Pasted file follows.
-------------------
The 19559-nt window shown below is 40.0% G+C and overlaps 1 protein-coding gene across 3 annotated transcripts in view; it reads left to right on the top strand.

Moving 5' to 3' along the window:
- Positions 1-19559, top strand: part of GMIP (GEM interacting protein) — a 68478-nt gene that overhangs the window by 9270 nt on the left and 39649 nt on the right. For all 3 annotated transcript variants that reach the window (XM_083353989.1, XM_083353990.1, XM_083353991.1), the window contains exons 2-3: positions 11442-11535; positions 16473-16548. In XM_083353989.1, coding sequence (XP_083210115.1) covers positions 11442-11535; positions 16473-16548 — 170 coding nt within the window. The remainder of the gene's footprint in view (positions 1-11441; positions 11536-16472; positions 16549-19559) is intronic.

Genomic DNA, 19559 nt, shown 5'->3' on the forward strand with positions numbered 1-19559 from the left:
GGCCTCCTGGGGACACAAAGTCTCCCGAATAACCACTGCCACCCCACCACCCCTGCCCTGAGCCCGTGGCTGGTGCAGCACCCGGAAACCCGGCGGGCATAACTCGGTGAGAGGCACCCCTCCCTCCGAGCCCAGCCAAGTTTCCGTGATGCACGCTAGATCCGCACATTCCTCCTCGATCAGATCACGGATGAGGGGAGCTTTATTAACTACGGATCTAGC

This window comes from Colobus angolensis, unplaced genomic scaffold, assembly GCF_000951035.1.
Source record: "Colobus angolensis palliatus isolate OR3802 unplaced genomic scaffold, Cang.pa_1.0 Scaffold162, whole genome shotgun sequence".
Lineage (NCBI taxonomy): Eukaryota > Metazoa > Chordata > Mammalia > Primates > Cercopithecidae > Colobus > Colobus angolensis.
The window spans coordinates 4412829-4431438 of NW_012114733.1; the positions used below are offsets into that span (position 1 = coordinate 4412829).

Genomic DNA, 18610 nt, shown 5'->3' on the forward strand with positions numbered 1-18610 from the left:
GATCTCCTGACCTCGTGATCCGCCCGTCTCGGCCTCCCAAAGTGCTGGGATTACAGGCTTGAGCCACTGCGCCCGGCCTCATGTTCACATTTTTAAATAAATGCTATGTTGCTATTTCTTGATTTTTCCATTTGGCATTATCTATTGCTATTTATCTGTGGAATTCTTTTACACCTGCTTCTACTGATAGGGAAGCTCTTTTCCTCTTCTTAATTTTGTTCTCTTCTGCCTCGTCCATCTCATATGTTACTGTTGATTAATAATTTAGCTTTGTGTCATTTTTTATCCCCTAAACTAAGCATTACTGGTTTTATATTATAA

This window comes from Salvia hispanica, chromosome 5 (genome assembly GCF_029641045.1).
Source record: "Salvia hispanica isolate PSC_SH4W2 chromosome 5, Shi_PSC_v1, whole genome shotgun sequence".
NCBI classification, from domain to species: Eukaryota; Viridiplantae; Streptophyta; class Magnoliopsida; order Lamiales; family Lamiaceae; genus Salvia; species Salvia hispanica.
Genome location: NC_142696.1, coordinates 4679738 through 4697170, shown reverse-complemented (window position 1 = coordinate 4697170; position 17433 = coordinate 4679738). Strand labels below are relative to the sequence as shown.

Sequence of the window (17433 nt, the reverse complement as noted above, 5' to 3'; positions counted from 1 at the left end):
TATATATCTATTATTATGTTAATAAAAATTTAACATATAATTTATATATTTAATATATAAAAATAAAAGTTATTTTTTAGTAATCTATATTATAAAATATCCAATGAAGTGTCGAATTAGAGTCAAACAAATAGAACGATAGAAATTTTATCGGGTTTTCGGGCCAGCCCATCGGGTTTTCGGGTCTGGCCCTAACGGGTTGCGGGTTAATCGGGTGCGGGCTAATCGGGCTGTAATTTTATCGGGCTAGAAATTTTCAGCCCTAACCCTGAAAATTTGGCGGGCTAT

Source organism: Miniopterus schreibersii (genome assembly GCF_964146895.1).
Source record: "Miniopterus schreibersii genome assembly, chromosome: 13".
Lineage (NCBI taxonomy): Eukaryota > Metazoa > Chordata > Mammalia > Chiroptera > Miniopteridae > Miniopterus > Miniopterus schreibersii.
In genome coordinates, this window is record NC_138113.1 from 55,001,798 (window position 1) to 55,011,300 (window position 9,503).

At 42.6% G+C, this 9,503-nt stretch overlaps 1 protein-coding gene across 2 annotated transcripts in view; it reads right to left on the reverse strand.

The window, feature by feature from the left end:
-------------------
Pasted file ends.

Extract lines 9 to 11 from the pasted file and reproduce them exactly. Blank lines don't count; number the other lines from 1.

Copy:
The window spans coordinates 4412829-4431438 of NW_012114733.1; the positions used below are offsets into that span (position 1 = coordinate 4412829).

Genomic DNA, 18610 nt, shown 5'->3' on the forward strand with positions numbered 1-18610 from the left:
GATCTCCTGACCTCGTGATCCGCCCGTCTCGGCCTCCCAAAGTGCTGGGATTACAGGCTTGAGCCACTGCGCCCGGCCTCATGTTCACATTTTTAAATAAATGCTATGTTGCTATTTCTTGATTTTTCCATTTGGCATTATCTATTGCTATTTATCTGTGGAATTCTTTTACACCTGCTTCTACTGATAGGGAAGCTCTTTTCCTCTTCTTAATTTTGTTCTCTTCTGCCTCGTCCATCTCATATGTTACTGTTGATTAATAATTTAGCTTTGTGTCATTTTTTATCCCCTAAACTAAGCATTACTGGTTTTATATTATAA